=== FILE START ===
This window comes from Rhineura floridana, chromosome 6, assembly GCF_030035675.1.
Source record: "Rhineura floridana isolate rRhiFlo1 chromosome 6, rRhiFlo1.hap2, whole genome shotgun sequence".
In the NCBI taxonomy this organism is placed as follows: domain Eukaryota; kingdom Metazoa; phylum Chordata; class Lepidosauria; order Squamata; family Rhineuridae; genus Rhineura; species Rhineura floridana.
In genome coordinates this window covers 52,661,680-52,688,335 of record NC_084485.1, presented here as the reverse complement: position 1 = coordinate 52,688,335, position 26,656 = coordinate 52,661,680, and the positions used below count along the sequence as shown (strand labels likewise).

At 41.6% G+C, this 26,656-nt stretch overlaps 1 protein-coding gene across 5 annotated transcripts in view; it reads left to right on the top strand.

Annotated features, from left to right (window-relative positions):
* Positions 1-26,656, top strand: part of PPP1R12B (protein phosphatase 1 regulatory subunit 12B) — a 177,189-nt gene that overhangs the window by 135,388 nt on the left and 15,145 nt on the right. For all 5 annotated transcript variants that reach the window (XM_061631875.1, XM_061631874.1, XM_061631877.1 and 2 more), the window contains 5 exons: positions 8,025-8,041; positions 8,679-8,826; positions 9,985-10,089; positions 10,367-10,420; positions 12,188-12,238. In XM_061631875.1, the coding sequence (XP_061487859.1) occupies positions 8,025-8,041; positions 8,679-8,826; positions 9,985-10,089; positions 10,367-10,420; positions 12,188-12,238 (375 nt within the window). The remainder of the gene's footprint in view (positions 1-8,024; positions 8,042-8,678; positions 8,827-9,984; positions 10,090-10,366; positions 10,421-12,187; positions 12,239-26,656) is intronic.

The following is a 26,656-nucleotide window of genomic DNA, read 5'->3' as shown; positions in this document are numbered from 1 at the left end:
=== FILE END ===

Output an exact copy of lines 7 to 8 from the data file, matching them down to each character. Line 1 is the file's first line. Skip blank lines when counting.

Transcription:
* Positions 1-26,656, top strand: part of PPP1R12B (protein phosphatase 1 regulatory subunit 12B) — a 177,189-nt gene that overhangs the window by 135,388 nt on the left and 15,145 nt on the right. For all 5 annotated transcript variants that reach the window (XM_061631875.1, XM_061631874.1, XM_061631877.1 and 2 more), the window contains 5 exons: positions 8,025-8,041; positions 8,679-8,826; positions 9,985-10,089; positions 10,367-10,420; positions 12,188-12,238. In XM_061631875.1, the coding sequence (XP_061487859.1) occupies positions 8,025-8,041; positions 8,679-8,826; positions 9,985-10,089; positions 10,367-10,420; positions 12,188-12,238 (375 nt within the window). The remainder of the gene's footprint in view (positions 1-8,024; positions 8,042-8,678; positions 8,827-9,984; positions 10,090-10,366; positions 10,421-12,187; positions 12,239-26,656) is intronic.

The following is a 26,656-nucleotide window of genomic DNA, read 5'->3' as shown; positions in this document are numbered from 1 at the left end: